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OCTOBER/NOVEMBER 2020 / ISSUE 160

ISSUE 160

EDUCATION EXECUTIVE

EDUCATION EXECUTIVE INTER-SCHOOL COLLABORATION How can collaborating with other schools benefit yours?

A STEEP LEARNING CURVE Kieren Done reflects on his new role as an SBM

Supporting business and f inancial excellence in schools and academies October/November 2020

TURNING A HEALTH AND SAFETY NIGHTMARE INTO A DREAM What to do when disaster strikes

THE SBM THROUGH THE AGES As education changes, so does the role of the SBM

Get match-ready for

LEARNING CURVES  COLLABORATION  VALUE ADDING

COVID budget challenges Budgets were already tight, but now they are even tighter

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Contents 06

Leadership by example {LEADING FROM THE FRONT}

NEWS Latest school business management news in brief

We all belong With the situation for SEND pupils – in terms of facilities and funding – in England’s schools increasingly under the microscope, NELL WALKER spoke to ALISON HELM, headteacher at North Beckton Primary School, about the much-needed upgrades she has been able to make to the school thanks, in part, to a progressive and supportive borough council

08 NEWS REPORT The realities of the ‘catch-up’ fund News and views {BIG ASK}

Inter-school collaboration Inter-school collaboration can be mutually beneficial and help all parties flourish – but how, exactly? We asked our readership about their exepriences

Maggie Duncan School business manager The Redeemer CE Primary School

10 12

We are a two form entry primary school that has helped many schools, locally, through school improvement groups and school-toschool funding through our teaching school status. In 2013 we were asked to help a small local rural primary school with leadership and teaching and learning and, in 2014, we entered into a collaboration agreement with the school to provide leadership and support. We provide the school with an executive headteacher and it is run, day-to-day, by two part-time assistant headteachers, one of whom is a very experienced SENCO. We also provide time from our family worker, ICT manager, higher level teaching assistant and cleaner. We have fully seconded a teaching assistant to the school for a child with a specific educational and health care plan. When we entered into the agreement the school had only 40 children and now, due to the relationship with our school, and the fantastic work their own staff have done to move the school forward, there are 62 on roll. The two schools have really benefitted from the pros of collaboration. They have made savings with group procurement, undertaken training together, gone on school trips together, taken part in workshops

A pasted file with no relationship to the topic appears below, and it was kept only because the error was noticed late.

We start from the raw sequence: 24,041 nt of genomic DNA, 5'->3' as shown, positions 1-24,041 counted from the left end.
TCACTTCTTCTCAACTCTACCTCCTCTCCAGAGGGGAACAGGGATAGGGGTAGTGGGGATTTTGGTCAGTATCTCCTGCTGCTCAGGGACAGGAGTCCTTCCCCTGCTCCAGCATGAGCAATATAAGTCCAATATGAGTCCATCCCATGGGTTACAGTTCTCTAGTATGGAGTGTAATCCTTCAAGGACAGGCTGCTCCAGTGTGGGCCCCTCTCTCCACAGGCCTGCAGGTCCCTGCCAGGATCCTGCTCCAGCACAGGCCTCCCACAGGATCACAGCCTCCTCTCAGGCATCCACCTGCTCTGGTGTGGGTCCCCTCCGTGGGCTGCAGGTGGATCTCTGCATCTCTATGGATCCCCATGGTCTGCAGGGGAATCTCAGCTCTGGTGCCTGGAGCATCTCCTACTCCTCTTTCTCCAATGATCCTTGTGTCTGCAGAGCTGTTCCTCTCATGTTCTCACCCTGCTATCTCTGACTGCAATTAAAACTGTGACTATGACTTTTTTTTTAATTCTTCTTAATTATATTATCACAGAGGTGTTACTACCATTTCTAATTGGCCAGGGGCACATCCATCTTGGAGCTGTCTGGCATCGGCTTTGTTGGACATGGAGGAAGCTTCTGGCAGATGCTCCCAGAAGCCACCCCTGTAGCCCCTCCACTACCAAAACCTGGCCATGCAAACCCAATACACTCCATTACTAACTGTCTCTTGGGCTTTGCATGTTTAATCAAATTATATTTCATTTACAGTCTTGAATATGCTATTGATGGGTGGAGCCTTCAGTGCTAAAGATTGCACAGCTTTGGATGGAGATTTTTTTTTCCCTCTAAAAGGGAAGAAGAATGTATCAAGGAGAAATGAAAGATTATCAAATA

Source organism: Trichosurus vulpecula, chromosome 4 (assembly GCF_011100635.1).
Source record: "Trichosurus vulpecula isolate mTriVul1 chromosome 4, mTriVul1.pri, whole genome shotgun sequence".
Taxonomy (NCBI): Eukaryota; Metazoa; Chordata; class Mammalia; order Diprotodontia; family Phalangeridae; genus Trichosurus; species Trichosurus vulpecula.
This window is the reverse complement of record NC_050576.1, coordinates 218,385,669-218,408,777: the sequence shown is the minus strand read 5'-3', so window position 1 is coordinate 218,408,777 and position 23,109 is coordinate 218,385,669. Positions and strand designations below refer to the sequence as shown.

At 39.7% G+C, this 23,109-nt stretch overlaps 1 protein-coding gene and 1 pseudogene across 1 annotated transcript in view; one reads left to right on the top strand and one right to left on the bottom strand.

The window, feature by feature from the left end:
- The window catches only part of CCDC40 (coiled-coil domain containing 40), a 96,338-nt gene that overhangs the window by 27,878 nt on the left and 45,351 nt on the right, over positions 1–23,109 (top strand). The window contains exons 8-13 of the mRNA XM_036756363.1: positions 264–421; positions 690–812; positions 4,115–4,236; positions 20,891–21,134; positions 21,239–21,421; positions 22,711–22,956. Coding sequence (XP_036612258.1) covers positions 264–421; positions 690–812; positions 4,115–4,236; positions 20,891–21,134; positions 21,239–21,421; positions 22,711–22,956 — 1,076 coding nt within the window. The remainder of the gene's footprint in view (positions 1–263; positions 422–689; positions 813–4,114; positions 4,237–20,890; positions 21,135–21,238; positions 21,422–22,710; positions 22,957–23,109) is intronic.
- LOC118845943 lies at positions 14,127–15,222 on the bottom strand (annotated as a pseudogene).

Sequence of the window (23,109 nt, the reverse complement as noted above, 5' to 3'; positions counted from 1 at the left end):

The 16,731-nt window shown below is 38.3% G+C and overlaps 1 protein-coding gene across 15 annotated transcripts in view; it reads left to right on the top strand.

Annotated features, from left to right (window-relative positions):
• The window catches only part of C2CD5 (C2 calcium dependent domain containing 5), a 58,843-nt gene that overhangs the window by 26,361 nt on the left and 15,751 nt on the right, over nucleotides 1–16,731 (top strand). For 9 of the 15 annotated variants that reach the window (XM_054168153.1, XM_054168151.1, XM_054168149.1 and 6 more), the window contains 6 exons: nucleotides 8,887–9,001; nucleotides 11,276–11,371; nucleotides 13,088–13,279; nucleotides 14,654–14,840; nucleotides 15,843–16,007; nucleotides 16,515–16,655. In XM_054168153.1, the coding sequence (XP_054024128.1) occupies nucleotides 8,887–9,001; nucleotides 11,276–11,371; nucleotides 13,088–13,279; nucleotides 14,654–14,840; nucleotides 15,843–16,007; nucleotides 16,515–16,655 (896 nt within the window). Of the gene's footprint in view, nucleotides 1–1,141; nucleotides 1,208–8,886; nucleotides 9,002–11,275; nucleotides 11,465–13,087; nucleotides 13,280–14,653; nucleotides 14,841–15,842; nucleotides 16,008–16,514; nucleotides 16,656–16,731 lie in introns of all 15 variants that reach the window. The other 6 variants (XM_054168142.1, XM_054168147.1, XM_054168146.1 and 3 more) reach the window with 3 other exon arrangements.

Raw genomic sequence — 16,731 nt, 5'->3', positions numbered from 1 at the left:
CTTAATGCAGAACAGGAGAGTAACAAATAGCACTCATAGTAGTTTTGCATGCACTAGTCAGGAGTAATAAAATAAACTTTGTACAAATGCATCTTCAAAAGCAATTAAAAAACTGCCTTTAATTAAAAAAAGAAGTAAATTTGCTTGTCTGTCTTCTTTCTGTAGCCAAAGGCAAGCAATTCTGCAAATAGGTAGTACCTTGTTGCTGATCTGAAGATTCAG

together, cut down on administration by sharing policies and procedures and constantly share knowledge and expertise across the schools. This means the children are able to access a wider range of teaching and learning, take part in more life experiences and make relationships outside of their own cohort. The small business that operates the afterschool club at our school has also achieved higher numbers of attendance due to the other school sending children to the provision. It really is about teamwork. In these current, unprecedented, times, the collaboration has really shown its strength by allowing our school to become a hub for the children without the undue stress of an unknown venue with unknown adults in the same building. We have kept our staff as safe as possible by joining the two teams onto one rota, meaning staff members can still provide a childcare service for our children of keyworkers and vulnerable families, while only attending the school very minimally.

October/November 2020

BIG ASK: INTER-SCHOOL COLLABORATION How can collaborating with other schools benefit yours?

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14

22

{ARTICLE TITLE}

GET MATCH-READY FOR COVID BUDGET CHALLENGES Val Andrew and Tina Brown, of School Business Services, discuss the challenges facing SBLs

18 TURNING A HEALTH AND SAFETY NIGHTMARE INTO A DREAM What do you do when disaster strikes your school building?

24 VALUE ADDING FINANCIAL SUPPORT Paul Leigh, CFO of Focus-Trust, explains why financial thinking must be at the forefront

MANAGEMENT Management {SUPPORT SYSTEM}

The value of support in a time of crisis

20

Schools have to be in close contact with parents – in both directions – whenever the need arises. There are a hundred different scenarios which can come up that require urgent communication but, in this digital age, has your school adapted to ensure it’s embracing all of the ways that can make this communication easier? ROYDEN GOTHELF, of RightICT, explains why – and how – engagement needs to be improved